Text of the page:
Weeding Guidelines for Health and Sciences Programs

 

Purpose

The currency of materials is a critical concern in regard to research materials in the health care professions.  The following guidelines have been developed in order to maintain a current and usable collection of materials on a variety of topics related to the coursework required by NCTC’s Health Sciences programs.

 

Policy

Library staff, as designated by the Library Director and with the assistance of Health Sciences faculty, will periodically review program collections using the weeding guidelines as dictated by this document.  These guidelines are designed with a focus on the currency and relevance of materials to their relative programs. 

 

Weeding Guidelines:

 

I: Annual Review

The following materials will be subject to annual review by Library staff.  Materials on these topics require the most recent edition available:

 

     Study guides
     Examination review books
     Laboratory guides
     Drug manuals
     Nursing care plans

 

New developments in some subjects require a change in materials with new information.  Librarians will update the collection as needed when new developments arise.  Some areas of concern include:

 

     Immunology (e.g. dealing with AIDS/HIV)

     Nutrition (e.g. reassessment of dietary needs, the food pyramid, etc.)

 

Any materials of this sort that cannot be withdrawn due to lack of a more current edition or a suitable substitute are subject to the Five Year Rule (Guideline II) as dictated below.

 

II: The Five Year Rule

The following materials will be subject to a “five-year-rule” in regard to their currency.  Any materials whose publication or copyright date falls five or more years prior to the current year will be subject to withdrawal or designation as part of the “Medical Historical Collection”:

 

     Nursing clinical procedures

     Pharmacology

     Adult health nursing

     Obstetric nursing

     Maternal-child health nursing

     Geriatric nursing

     Mental health concepts

     Nutrition

     Psychiatric nursing

     Nursing education

 

III: Other Health Science-Related Materials

Some materials contained within the broad subject class encompassed by the Health Sciences curriculum can be evaluated less strictly and on merits beyond their publication or copyright date. 

 

Examples of subjects addressed by these materials are:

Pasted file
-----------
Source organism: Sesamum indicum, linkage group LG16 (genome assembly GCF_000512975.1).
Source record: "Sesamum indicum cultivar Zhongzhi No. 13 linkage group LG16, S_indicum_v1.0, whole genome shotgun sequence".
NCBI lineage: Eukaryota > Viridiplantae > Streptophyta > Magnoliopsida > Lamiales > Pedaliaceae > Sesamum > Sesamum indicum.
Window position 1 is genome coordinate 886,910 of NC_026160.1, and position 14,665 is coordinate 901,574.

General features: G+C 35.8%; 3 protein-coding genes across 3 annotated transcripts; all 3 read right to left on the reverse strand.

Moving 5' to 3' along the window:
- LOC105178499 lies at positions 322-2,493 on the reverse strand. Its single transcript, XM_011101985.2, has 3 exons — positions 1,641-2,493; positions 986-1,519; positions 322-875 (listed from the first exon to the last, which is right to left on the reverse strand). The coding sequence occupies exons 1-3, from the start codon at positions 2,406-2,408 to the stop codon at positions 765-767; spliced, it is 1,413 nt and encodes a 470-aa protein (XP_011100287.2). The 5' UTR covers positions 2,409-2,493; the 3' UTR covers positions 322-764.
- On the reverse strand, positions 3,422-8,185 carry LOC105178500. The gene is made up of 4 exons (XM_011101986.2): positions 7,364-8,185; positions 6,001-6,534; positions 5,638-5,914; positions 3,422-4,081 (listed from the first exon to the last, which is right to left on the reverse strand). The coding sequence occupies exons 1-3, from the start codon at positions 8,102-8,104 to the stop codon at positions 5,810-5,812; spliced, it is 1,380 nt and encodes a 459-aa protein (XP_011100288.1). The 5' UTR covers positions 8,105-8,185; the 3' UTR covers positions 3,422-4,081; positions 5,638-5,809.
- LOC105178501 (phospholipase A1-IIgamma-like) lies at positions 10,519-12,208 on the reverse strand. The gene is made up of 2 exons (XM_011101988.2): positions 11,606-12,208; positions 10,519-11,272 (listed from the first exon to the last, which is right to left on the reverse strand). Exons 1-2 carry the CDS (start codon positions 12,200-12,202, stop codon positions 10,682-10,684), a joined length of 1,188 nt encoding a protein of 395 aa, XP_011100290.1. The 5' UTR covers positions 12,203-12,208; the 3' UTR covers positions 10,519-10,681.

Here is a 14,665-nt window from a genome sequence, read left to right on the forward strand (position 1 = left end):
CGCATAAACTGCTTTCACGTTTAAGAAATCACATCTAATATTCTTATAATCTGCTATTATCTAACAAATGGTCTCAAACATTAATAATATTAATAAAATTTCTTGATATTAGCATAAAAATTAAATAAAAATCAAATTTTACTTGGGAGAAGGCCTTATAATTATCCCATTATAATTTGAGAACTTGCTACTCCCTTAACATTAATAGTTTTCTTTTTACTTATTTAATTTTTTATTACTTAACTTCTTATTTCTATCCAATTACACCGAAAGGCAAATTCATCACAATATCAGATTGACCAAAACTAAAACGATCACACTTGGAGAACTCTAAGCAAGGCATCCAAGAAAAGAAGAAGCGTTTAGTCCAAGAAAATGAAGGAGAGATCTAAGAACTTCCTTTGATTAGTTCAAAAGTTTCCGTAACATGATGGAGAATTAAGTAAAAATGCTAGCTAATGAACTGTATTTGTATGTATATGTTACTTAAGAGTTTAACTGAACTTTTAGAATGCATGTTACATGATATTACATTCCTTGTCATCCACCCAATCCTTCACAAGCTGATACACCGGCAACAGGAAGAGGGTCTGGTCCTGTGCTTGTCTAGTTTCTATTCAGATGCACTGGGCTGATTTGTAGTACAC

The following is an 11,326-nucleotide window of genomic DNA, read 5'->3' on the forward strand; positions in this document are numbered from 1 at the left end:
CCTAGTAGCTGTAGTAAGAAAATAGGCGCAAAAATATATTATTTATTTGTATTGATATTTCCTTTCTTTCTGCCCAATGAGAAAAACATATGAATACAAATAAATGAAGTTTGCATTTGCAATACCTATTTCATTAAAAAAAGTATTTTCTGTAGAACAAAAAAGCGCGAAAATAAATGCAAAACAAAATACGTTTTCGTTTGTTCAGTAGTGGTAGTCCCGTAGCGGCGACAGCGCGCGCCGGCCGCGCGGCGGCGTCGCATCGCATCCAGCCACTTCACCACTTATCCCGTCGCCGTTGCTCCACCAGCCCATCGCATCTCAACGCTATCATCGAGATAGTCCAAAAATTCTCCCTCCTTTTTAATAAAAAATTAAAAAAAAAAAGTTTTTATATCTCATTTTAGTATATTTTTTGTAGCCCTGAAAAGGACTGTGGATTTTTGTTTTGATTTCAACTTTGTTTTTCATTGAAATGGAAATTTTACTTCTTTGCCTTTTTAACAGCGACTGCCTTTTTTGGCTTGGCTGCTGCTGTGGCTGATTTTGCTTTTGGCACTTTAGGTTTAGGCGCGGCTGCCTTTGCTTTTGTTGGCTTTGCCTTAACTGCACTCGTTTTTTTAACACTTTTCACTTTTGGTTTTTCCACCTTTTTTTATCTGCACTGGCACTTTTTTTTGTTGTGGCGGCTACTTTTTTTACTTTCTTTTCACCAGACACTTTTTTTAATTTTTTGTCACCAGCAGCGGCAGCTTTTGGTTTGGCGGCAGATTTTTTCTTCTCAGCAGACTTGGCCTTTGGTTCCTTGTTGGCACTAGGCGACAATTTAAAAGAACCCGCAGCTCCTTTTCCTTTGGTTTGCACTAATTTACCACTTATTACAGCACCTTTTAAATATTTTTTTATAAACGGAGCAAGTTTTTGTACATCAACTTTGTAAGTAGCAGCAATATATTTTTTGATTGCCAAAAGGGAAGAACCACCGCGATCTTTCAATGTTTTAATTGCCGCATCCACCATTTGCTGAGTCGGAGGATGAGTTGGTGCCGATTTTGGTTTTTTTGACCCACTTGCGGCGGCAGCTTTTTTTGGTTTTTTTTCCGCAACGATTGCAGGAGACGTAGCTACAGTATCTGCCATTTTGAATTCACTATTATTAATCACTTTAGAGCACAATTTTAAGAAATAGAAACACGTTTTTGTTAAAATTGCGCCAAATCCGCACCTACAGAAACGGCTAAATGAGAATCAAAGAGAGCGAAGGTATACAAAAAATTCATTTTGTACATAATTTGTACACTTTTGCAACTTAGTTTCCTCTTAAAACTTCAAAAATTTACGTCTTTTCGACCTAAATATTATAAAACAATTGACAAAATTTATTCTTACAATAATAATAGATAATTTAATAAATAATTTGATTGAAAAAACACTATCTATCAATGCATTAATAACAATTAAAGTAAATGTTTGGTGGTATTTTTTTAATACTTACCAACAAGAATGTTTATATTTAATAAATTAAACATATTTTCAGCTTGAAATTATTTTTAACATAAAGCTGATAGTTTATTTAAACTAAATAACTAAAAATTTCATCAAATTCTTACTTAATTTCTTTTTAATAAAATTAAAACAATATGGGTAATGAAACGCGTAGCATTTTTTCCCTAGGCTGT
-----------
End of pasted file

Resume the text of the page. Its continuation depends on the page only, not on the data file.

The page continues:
Alcoholism

     Non-clinical health/disease information

     Social issues in health care

     Ethical considerations

     Popular non-fiction

     General physical and biological sciences:

          Anatomy

          Microbiology

          Chemistry

          Physics

 

These materials may be evaluated on a case-by-case basis based upon the following considerations:

 

     Content

     Circulation usage

     Replacement availability

     Cost

     Condition

     Availability of material on the same topic within the collection

 

These materials are not subject to the Five Year Rule nor do they require designation as being part of the Medical Historical Collection, unless otherwise deemed so by Library staff or Health Science faculty.

 

IV: Medical Historical Collection

Materials subject to the Five Year Rule (Guideline II, as outlined above) that have been assessed by Library staff and Health Science faculty as still being necessary for the collection will be designated by the library as being part of the “Medical Historical Collection”.  This designation will be made both on the item itself (by labeling) and within the Library’s catalog record.

 

This designation will also be given to items of historical important to the Health Sciences faculty, such as “classic” works in the field, examinations of the history of the profession, biographical works, historical reviews, and the like.

 

V: Frequency

With currency being the foremost concern with these collections, Library staff (with the cooperation of the Health Science faculty) should review the collection on an annual basis. 

 

VI: Faculty Involvement

Library staff should include Health Sciences faculty in the weeding process as much as possible.  While faculty do not often have the time to assess the entire collection, Library staff can create lists of possible withdrawals based on the above guidelines that can be quickly examined by the relevant faculty for suitability.  Library staff can also alert faculty to new titles being acquired within their disciplines.

 

Faculty can assist the Library staff by evaluating materials slated for withdrawal, alerting Library staff to topics undergoing recent change, and by selecting and recommending materials for purchase.